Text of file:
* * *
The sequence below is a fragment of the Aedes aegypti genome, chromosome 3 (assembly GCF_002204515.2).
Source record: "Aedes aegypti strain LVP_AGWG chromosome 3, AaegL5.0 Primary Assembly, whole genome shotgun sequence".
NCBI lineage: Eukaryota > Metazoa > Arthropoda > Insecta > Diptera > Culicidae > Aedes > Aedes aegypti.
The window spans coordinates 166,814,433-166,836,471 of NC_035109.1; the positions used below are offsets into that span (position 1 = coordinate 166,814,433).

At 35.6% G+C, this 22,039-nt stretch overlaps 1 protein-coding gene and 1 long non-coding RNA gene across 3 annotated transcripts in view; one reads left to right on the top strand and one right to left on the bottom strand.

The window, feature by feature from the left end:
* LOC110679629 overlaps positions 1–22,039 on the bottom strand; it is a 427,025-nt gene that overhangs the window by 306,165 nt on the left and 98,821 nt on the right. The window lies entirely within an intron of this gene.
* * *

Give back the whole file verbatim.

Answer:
The sequence below is a fragment of the Aedes aegypti genome, chromosome 3 (assembly GCF_002204515.2).
Source record: "Aedes aegypti strain LVP_AGWG chromosome 3, AaegL5.0 Primary Assembly, whole genome shotgun sequence".
NCBI lineage: Eukaryota > Metazoa > Arthropoda > Insecta > Diptera > Culicidae > Aedes > Aedes aegypti.
The window spans coordinates 166,814,433-166,836,471 of NC_035109.1; the positions used below are offsets into that span (position 1 = coordinate 166,814,433).

At 35.6% G+C, this 22,039-nt stretch overlaps 1 protein-coding gene and 1 long non-coding RNA gene across 3 annotated transcripts in view; one reads left to right on the top strand and one right to left on the bottom strand.

The window, feature by feature from the left end:
* LOC110679629 overlaps positions 1–22,039 on the bottom strand; it is a 427,025-nt gene that overhangs the window by 306,165 nt on the left and 98,821 nt on the right. The window lies entirely within an intron of this gene.